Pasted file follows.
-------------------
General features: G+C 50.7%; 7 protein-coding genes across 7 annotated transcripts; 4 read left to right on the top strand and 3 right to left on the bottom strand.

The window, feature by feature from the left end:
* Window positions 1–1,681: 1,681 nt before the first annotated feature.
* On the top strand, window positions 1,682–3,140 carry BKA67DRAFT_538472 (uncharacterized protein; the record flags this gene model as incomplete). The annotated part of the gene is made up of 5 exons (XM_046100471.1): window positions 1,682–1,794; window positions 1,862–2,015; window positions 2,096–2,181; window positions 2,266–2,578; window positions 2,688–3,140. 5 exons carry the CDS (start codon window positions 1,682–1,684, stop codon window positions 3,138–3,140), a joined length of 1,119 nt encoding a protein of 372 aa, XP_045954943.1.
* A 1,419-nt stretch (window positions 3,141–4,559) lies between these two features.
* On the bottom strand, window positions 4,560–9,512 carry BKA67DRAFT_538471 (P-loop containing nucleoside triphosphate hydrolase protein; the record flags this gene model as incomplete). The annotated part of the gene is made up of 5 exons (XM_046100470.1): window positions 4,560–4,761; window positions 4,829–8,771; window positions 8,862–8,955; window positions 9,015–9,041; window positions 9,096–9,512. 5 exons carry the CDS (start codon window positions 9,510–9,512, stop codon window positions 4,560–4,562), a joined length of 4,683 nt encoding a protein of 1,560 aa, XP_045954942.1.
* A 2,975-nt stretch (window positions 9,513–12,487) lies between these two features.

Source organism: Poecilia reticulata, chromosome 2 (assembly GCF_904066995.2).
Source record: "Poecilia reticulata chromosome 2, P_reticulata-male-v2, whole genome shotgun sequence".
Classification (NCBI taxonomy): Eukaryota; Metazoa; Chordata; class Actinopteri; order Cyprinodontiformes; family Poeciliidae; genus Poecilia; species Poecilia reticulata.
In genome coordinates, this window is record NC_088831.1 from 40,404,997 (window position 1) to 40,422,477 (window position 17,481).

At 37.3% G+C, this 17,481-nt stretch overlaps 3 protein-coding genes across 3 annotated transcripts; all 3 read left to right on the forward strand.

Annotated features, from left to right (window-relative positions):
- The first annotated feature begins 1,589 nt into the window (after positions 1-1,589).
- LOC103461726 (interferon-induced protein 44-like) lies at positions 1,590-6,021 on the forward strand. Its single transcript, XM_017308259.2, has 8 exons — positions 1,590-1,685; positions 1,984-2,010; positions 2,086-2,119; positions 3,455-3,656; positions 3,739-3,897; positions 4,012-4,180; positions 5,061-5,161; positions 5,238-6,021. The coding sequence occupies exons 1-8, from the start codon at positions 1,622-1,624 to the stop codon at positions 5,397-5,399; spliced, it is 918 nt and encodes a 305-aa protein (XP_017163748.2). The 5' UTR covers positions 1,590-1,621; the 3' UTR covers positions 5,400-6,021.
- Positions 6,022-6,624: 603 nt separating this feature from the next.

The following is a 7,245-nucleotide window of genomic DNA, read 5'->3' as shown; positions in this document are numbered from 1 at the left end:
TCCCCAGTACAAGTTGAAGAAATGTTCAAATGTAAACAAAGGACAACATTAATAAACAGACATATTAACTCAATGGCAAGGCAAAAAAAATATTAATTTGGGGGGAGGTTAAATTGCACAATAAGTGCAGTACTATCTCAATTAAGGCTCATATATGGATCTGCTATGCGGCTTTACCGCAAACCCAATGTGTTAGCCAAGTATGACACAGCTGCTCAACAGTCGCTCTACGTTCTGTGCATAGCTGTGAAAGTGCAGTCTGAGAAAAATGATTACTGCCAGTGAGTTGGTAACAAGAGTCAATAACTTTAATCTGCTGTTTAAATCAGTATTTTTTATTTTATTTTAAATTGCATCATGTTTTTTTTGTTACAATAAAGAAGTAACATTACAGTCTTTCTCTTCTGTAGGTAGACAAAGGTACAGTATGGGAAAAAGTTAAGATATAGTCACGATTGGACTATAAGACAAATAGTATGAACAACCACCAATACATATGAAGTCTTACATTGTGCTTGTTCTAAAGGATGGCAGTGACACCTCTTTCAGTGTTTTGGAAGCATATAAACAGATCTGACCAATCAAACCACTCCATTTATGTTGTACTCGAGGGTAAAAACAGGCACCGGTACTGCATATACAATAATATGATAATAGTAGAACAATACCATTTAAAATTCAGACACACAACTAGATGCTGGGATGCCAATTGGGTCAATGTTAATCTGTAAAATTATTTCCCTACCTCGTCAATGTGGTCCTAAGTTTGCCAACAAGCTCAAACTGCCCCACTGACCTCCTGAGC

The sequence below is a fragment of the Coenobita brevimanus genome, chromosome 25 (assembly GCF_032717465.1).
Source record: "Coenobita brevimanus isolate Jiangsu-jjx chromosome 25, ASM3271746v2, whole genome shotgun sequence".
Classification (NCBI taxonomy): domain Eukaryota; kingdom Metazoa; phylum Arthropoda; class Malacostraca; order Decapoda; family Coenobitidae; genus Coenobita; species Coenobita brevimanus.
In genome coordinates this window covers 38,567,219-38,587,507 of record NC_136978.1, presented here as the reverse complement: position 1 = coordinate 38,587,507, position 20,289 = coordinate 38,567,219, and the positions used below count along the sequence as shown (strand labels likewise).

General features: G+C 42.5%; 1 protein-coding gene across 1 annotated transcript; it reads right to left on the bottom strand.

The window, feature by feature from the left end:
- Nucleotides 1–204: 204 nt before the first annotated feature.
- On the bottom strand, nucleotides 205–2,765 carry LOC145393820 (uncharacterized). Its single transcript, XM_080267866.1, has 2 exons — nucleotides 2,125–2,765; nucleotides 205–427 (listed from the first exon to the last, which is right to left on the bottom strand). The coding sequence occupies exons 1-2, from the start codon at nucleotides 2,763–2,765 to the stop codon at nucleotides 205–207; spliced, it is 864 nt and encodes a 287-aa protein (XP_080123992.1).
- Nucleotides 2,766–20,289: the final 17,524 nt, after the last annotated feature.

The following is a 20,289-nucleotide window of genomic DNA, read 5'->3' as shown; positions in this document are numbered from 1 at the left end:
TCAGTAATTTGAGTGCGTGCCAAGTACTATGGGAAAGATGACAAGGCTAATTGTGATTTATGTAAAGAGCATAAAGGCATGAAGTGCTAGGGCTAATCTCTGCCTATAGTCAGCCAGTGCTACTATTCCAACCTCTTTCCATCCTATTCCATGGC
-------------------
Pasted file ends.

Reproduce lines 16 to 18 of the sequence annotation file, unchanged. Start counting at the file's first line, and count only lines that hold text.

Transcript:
- Positions 6,022-6,624: 603 nt separating this feature from the next.

The following is a 7,245-nucleotide window of genomic DNA, read 5'->3' as shown; positions in this document are numbered from 1 at the left end:
TCCCCAGTACAAGTTGAAGAAATGTTCAAATGTAAACAAAGGACAACATTAATAAACAGACATATTAACTCAATGGCAAGGCAAAAAAAATATTAATTTGGGGGGAGGTTAAATTGCACAATAAGTGCAGTACTATCTCAATTAAGGCTCATATATGGATCTGCTATGCGGCTTTACCGCAAACCCAATGTGTTAGCCAAGTATGACACAGCTGCTCAACAGTCGCTCTACGTTCTGTGCATAGCTGTGAAAGTGCAGTCTGAGAAAAATGATTACTGCCAGTGAGTTGGTAACAAGAGTCAATAACTTTAATCTGCTGTTTAAATCAGTATTTTTTATTTTATTTTAAATTGCATCATGTTTTTTTTGTTACAATAAAGAAGTAACATTACAGTCTTTCTCTTCTGTAGGTAGACAAAGGTACAGTATGGGAAAAAGTTAAGATATAGTCACGATTGGACTATAAGACAAATAGTATGAACAACCACCAATACATATGAAGTCTTACATTGTGCTTGTTCTAAAGGATGGCAGTGACACCTCTTTCAGTGTTTTGGAAGCATATAAACAGATCTGACCAATCAAACCACTCCATTTATGTTGTACTCGAGGGTAAAAACAGGCACCGGTACTGCATATACAATAATATGATAATAGTAGAACAATACCATTTAAAATTCAGACACACAACTAGATGCTGGGATGCCAATTGGGTCAATGTTAATCTGTAAAATTATTTCCCTACCTCGTCAATGTGGTCCTAAGTTTGCCAACAAGCTCAAACTGCCCCACTGACCTCCTGAGC